By Audra Hedberg, PHR, PHRca, Vice President of Services

Employment laws have become increasingly complex, requiring greater expertise and specialization from HR professionals. Finance is no exception; the Society for Human Resource Management found that financial services workers had the second-highest level of job stress, behind the tech industry, and a 32% drop in employee motivation. Credit union HR teams often tackle large projects with limited resources, making it challenging to stay on top of essential HR activities, let alone strategic initiatives. In addition to mastering HR fundamentals, credit union HR teams must address the following critical challenges.

1. Attracting and retaining employees

Remote work has grown significantly over the past few years; however, many credit union positions require employees to be onsite, limiting the flexibility that can be offered. Generational expectations make it especially challenging for credit unions to attract entry-level candidates who prioritize flexibility and now have more employment options.

To offset these challenges, credit unions can adjust their total rewards program and workplace culture to draw from a broader candidate pool while setting current employees up for success. Credit unions can attract candidates just starting in their careers by adopting a boarder use of technology, establishing paths for advancing career goals, and offering increased flexibility where possible. Tailor your total rewards to the demographic you wish to attract and retain with perks they can enjoy in their everyday life. Consider creative offerings beyond healthcare benefits such as flexible work schedules, robust paid time off (PTO) programs, childcare benefits, wellness and mental health incentives, financial planning, and dependent care programs. Adding creative and employee-specific benefits to your total rewards offering can give credit unions an edge in the war for talent.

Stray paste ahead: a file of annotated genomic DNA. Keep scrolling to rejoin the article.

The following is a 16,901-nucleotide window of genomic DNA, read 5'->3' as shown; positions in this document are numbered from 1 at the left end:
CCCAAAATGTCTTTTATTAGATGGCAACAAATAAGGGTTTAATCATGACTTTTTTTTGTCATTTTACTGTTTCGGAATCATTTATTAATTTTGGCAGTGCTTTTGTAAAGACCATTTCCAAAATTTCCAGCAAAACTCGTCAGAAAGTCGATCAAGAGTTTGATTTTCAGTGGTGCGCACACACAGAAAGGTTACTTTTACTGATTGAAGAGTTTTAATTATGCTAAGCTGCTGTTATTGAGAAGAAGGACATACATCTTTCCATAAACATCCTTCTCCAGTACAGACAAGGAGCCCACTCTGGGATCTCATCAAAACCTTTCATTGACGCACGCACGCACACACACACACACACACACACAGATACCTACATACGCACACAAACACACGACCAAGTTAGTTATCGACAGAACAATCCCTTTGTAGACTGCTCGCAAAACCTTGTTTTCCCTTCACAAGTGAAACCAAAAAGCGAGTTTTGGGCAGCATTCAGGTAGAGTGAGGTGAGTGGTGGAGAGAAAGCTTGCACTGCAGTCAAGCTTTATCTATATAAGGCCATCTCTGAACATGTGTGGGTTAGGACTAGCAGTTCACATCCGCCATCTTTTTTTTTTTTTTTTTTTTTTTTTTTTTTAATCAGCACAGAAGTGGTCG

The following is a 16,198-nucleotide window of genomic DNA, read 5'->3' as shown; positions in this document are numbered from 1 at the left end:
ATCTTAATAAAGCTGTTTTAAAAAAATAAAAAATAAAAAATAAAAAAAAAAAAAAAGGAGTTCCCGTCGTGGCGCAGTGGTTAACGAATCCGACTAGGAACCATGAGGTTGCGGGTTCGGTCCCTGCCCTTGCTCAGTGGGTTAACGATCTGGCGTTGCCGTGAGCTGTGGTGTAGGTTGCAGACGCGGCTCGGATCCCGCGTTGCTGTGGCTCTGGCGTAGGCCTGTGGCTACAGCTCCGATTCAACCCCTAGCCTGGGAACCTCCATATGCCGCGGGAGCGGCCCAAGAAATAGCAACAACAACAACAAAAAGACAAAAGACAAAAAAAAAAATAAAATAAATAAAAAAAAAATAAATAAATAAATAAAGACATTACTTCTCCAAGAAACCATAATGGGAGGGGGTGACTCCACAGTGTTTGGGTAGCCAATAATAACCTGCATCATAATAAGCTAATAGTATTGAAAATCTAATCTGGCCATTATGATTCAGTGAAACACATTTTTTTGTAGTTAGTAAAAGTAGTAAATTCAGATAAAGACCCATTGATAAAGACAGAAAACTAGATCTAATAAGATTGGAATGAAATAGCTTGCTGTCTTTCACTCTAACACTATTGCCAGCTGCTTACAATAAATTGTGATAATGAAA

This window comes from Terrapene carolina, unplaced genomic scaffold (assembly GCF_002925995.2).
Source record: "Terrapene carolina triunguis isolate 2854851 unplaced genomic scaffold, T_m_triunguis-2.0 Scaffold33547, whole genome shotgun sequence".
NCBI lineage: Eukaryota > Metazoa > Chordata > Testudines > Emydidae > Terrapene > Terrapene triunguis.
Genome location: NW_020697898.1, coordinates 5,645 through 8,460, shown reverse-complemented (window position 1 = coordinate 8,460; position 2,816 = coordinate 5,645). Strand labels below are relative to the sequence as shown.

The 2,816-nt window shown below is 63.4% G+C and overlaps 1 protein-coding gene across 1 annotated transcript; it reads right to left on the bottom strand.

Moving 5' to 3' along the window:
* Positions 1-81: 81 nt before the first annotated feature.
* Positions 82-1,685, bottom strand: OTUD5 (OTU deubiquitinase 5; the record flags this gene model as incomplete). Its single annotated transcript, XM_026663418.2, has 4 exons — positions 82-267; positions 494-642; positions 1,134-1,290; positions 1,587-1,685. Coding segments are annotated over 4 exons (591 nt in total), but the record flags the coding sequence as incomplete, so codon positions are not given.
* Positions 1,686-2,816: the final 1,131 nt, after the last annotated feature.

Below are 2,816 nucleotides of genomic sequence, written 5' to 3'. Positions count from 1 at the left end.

A recent LinkedIn report on workplace culture found that 86% of millennials would consider a pay cut to join a company with values that align with their own. Establishing an employee value proposition that includes ethical and social commitments is an effective tool for attracting candidates and retaining valued employees. Credit unions are also making strides to improve diversity, equity, and inclusion (DEI) efforts. Many reputable sources, including the Harvard Business Review, have shown that diverse teams are more innovative, perform at a higher level, and have a healthier work culture. While DEI efforts often take time to prosper, there are a few adjustments HR teams can make with immediate effect. Consider offering scholarships, recruiting from diverse job boards, and reaching out to candidates with transferable skills from other industries.